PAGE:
UPDATE 1-Pakistani elders vow to protect vital Khyber Pass

Tue Sep 2, 2008 3:48pm IST

Election 2014

Election 2014

More than 814 million people — a number larger than the population of Europe — are eligible to vote in the world’s biggest democratic exercise.  Full Coverage 

(Adds rebels in Baluchistan say suspend attacks)

By Ibrahim Shinwari

LANDIKOTAL, Pakistan, Sept 2 (Reuters) - Ethnic Pashtun tribal elders in Pakistan have promised to ensure security for supplies trucked through the Khyber Pass bound for foreign forces in Afghanistan, a government official said on Tuesday.

The Khyber Pass is a vital artery for supplies for U.S. and other foreign forces in landlocked Afghanistan and militants have been attacking trucks and tankers carrying military equipment and fuel.

According to transport companies, more than 20 trucks hauling containers and a dozen oil-tankers have been attacked in the region since June and some drivers have been kidnapped and killed.

Tahab Khan, a senior government official in the Khyber region, said elders had signed an agreement with authorities on Monday to ensure the safety of supplies.

"They will not only be responsible for security but also take strict action against violators," Khan told Reuters.

Elders traditionally wield power in Pashtun society although militants have killed several hundred of them since Pakistan joined the U.S.-led campaign against terrorism and tried to root out foreign al Qaeda militants and subdue their Pakistani allies.

The Khyber Pass is the one of two land routes for supplies going to Afghanistan from Pakistan and its main port of Karachi. The other border crossing is at the southwestern town of Chaman.

Security forces conducted an offensive in the Khyber region at the end of June to push militants back from the outskirts of the main northwestern city of Peshawar.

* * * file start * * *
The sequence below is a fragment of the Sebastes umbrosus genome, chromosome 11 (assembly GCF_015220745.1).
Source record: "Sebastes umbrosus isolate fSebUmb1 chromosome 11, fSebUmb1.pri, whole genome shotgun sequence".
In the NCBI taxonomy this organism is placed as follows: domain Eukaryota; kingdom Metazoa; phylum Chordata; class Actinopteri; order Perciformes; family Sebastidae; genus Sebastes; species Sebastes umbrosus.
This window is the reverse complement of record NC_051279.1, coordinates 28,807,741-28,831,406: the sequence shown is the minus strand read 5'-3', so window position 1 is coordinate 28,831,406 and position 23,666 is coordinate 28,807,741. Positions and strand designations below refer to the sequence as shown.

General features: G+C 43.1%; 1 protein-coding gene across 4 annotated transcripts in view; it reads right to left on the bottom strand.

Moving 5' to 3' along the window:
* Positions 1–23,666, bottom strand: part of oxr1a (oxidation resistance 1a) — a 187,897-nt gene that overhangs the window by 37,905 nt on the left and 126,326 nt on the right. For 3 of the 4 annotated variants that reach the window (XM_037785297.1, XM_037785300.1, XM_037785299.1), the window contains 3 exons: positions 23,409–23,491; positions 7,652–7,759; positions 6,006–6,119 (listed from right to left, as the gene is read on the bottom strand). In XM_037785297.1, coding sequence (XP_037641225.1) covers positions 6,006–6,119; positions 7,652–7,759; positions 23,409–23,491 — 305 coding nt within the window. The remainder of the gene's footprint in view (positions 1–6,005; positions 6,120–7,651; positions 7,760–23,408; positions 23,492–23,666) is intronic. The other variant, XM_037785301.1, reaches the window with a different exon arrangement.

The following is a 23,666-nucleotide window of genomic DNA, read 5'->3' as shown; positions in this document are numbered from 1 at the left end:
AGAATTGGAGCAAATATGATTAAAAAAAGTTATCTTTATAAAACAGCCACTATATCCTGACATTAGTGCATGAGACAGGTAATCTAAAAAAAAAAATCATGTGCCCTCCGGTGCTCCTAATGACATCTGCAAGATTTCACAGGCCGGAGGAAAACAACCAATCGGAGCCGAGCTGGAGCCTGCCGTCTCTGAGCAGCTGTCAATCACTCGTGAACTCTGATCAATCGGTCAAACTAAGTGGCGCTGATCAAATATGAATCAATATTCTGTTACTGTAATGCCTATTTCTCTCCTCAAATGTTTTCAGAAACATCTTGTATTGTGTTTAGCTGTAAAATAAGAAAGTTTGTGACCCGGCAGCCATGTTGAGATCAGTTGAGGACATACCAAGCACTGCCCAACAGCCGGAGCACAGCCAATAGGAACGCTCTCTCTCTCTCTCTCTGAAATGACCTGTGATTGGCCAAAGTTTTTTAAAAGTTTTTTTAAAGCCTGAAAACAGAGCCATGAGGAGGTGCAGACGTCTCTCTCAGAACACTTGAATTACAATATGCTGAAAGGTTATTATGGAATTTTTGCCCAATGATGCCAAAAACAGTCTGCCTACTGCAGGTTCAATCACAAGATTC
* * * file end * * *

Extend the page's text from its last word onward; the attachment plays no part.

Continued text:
Later, the military went on the offensive in two other regions, Bajaur, which is also on the Afghan border to the north of Khyber, and the Swat Valley, in North West Frontier Province.

"ON THE RUN"

The Interior Ministry said this week more than 550 militants out of about 3,000, including foreigners, in Bajaur had been killed in the offensive and a military spokesman said the militants had been pushed out.

"They are on the run, security forces have made substantial gains," said the spokesman, Major-General Athar Abbas.

A government official in Khar, the main town in Bajaur, said 10 children and two women were killed on Monday when paramilitary troops fired mortar bombs at militants.

Abbas said the incident was being investigated.

The government has suspended military operations in the northwest for the fasting month of Ramadan, which began on Monday evening, but said its forces would respond if attacked.

The fighting in the northwest has displaced about 250,000 people, most of whom are staying with friends and relatives, but many have started returning home since the government announced it was suspending military operations, government officials said.

In the gas-rich southwestern province of Baluchistan, autonomy-seeking rebels announced they were suspending their attacks to give the government time to address their grievances and stop military operations against them.

Baluch nationalist rebels, who have no links with the Islamist Taliban, have for decades been waging a low-level insurgency for autonomy and a greater share of the revenue from the province's natural resources.

They have regularly attacked gas industry infrastructure, transport links and security posts.

The coalition government led by the party of assassinated former prime minister Benazir Bhutto has pledged to address grievances in Baluchistan, Pakistan's poorest province, and to hold talks with the insurgents. (Additional reporting by Mian Saeed-ur-Rehman in Bajaur and Gul Yousafzai in Quetta; Writing by Kamran Haider; Editing by Robert Birsel)

Comments (0)
This discussion is now closed. We welcome comments on our articles for a limited period after their publication.

  • Most Popular
  • Most Shared

REUTERS SHOWCASE

Eyeing Role

Eyeing Role

Top economist Jagdish Bhagwati eyes role in Modi government  Full Article 

Election 2014

Election 2014

Breakingviews: Singh wasn’t king, Modi could be  Full Article 

Telecom Sector

Telecom Sector

Japan's NTT DoCoMo to exit India telecoms joint venture - sources  Full Article 

Next Nokia CEO

Next Nokia CEO

Nokia to name Rajeev Suri as next CEO on Tuesday - report  Full Article 

Conspiracy Lawsuit

Conspiracy Lawsuit

Apple, Google agree to pay over $300 million   Full Article 

Stock Split Trend

Stock Split Trend

Trend-setter Apple's stock split could bring out the copycats  Full Article 

Winning Start

Winning Start

Microsoft beats Wall Street on new CEO debut   Full Article 

Reuters India Mobile

Reuters India Mobile

Get the latest news on the go. Visit Reuters India on your mobile device.  Full Coverage